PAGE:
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Volume 2013 (2013), Article ID 508719, 6 pages
Learning Curve for D2 Lymphadenectomy in Gastric Cancer
Department of General Surgery, Hospital Universitari Parc Taulí, Sabadell, Catalonia, Spain
Received 24 April 2013; Accepted 30 May 2013
Academic Editors: D. Galetta and D. E. Ziogas
Copyright © 2013 Alexis Luna et al. This is an open access article distributed under the Creative Commons Attribution License, which permits unrestricted use, distribution, and reproduction in any medium, provided the original work is properly cited.
Background. D2 lymphadenectomy is a demanding technique which is associated with high morbidity in the West. We report our experience with D2 lymphadenectomy after a training period in Japan. Methods. Prospective, descriptive study in 133 consecutive patients undergoing radical gastrectomy for gastric adenocarcinoma from 2005 to 2011. We analysed the number of lymph nodes removed, observed morbidity/mortality compared with the predictions of POSSUM and O-POSSUM, survival, and disease-free interval for patients with D1 and D2 lymphadenectomy. Results. The morbidity rate in patients with D1 lymphadenectomy was 59.4%. For D2 it was 47.7%. The mortality rate in patients with D1 was 6.7%. In the D2 group it was 6.8%. Median survival was 42.9 months in D1 and 55 months in D2. The disease-free interval was 49 months for D1 and 58 months for D2. Conclusion. The learning curve for D2 lymphadenectomy presents acceptable rates of morbidity and mortality, providing that the technique is learnt at a center with extensive experience.
Deciding on the type of lymphadenectomy to perform in gastric cancer is a controversial matter. Groups in Asia contend that lymph node involvement in gastric cancer in the absence of distant metastases is a localized disease and that curative surgical treatment should be performed. They advocate D2 lymphadenectomy on the grounds that it improves staging and locoregional control of disease. In the West, lymph node involvement tends to be considered a systemic disease with low likelihood of cure. In the last two decades, the literature has shown that the results of gastric cancer surgery are far better in Asia, where D2 lymphadenectomy is considered the standard five-year survival rates in Japan are around 50–60% , compared with the figures of 10–30% reported in the West .
D2 lymphadenectomy is a demanding technique, especially in patients with higher body mass index, as is generally the case in the West. Patients in our setting also tend to be older and more likely to present comorbidity. As a result, D1 lymphadenectomy is considered the standard in the West, although certain groups now advocate D2 lymphadenectomy . The evidence available to compare D1 and D2 lymphadenectomy is limited and has serious shortcomings. Most of the literature consists of retrospective cohort studies with substantial bias; only two methodologically sound, prospective, randomized, and multicenter studies have been published, but both present serious problems regarding treatment selection. Studies performed in Japan are retrospective and observational , and no prospective, randomized studies have been carried out in that country to date. So far, no overall increase in survival with D2 lymphadenectomy has been demonstrated in comparison with D1, although patients at stages IIa and III appear to benefit from D2 . Because of their low operative mortality (below 2%) and the good survival results, Japanese surgeons see no need for prospective randomized studies comparing D1 and D2.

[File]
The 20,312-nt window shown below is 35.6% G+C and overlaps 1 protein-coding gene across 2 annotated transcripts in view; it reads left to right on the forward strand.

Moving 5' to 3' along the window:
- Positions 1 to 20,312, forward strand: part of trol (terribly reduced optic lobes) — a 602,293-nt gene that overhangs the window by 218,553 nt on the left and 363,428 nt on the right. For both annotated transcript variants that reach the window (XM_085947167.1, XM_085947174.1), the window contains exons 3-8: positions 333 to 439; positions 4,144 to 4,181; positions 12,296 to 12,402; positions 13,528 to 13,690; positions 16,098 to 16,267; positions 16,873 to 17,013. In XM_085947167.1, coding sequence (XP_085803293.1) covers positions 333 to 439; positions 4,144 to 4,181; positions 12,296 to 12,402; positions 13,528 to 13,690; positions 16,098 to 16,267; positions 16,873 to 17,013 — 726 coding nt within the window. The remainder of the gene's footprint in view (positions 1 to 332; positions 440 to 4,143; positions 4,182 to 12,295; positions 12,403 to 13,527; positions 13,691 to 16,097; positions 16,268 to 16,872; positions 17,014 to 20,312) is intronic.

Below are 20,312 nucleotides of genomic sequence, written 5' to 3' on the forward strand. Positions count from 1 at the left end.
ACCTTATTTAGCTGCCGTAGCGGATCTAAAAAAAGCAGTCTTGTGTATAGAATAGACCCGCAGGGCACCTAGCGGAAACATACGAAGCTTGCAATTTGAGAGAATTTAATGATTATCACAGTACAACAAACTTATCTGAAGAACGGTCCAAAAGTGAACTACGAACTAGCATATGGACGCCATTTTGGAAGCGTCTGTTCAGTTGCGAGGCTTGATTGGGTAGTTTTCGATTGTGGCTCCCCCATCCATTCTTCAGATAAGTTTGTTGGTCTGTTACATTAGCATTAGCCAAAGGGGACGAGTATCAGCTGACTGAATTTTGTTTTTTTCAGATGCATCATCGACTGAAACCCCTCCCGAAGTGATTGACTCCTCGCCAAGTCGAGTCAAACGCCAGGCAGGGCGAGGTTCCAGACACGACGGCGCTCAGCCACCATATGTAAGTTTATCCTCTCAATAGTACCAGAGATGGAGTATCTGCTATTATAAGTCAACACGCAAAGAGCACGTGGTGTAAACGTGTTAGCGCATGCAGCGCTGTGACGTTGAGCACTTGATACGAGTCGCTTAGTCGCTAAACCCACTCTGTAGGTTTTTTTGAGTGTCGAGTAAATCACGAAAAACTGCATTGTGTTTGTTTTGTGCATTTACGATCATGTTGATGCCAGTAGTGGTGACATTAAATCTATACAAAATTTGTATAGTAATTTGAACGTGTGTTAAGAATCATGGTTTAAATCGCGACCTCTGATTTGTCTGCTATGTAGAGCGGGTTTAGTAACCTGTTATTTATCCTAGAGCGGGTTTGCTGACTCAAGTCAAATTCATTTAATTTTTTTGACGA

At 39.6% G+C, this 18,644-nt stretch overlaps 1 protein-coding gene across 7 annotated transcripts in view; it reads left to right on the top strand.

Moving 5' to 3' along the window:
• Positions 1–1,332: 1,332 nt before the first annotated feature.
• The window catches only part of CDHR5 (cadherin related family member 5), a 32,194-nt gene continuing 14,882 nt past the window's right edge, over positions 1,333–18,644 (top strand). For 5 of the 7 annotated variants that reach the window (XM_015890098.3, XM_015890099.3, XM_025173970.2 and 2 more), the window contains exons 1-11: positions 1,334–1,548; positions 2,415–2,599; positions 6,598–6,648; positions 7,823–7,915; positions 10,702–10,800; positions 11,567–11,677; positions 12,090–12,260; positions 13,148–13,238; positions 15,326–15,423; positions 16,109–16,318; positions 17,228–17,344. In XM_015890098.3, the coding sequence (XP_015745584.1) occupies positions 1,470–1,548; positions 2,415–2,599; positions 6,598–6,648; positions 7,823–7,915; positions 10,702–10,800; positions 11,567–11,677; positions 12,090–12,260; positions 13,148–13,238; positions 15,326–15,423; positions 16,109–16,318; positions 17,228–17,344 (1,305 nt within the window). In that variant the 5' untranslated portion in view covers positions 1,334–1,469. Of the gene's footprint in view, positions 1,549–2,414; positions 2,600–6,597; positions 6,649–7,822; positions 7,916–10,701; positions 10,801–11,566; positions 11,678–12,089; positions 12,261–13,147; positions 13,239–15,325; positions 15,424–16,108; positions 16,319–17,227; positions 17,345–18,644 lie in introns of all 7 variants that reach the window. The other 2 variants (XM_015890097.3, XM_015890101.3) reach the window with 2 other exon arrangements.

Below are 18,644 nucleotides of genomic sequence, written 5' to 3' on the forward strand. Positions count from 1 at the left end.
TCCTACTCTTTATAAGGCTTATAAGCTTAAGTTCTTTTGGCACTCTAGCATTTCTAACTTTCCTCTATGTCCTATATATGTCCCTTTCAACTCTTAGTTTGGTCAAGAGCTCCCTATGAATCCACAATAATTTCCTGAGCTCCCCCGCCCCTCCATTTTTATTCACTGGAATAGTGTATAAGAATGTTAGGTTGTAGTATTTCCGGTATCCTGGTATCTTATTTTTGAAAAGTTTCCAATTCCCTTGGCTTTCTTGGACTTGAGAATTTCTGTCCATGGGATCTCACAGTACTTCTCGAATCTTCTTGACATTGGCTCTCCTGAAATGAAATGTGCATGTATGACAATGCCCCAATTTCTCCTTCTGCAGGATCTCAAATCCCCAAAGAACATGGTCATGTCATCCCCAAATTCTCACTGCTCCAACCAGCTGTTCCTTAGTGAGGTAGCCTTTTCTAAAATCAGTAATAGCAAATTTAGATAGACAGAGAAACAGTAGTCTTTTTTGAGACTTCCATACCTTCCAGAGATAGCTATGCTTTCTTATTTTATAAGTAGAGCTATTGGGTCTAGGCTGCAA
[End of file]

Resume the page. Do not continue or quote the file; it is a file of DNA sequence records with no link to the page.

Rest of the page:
The well-designed studies by Hartgritik et al. and Cuschieri et al. [5, 6] provide the strongest evidence regarding the utility of D2 lymphadenectomy but present major biases such as lack of prior training to testing. Although the learning curve for D2 lymphadenectomy is estimated to be 25 procedures, many of the surgeons in these two studies did not meet this criterion. The need to perform splenic and pancreatic resections, which are not routine procedures, also skews the morbidity and mortality presented in these studies.
The technique of D2 lymphadenectomy has evolved considerably in recent years. Neither distal pancreatectomy nor splenectomy is currently included, due to the increase in morbidity and mortality and the lack of any clear prognostic benefit . In D1+ lymphadenectomy the tail of the pancreas and spleen are preserved, and therefore groups 10 and distal 11 cannot be completely removed . In our environment, the majority of surgeons consider this procedure to be a D2 lymphadenectomy. The resection of the tail of the pancreas and spleen is reserved for tumor invasion of these organs.
Members of our group spent a training period in Japan learning to perform gastrectomy with D2 lymphadenectomy, following reports of reduced morbidity and mortality by other groups from Italy  and Spain . Reducing operative morbidity and mortality to the levels obtained with D1 lymphadenectomy is the key to adequate comparison of the survival of patients undergoing either technique.
To assess the evolution of the number of nodes removed, morbidity, mortality, and survival during the surgeons’ learning curve for D2 lymphadenectomy in comparison with D1 lymphadenectomy performed in patients with gastric cancer.
3. Material and Methods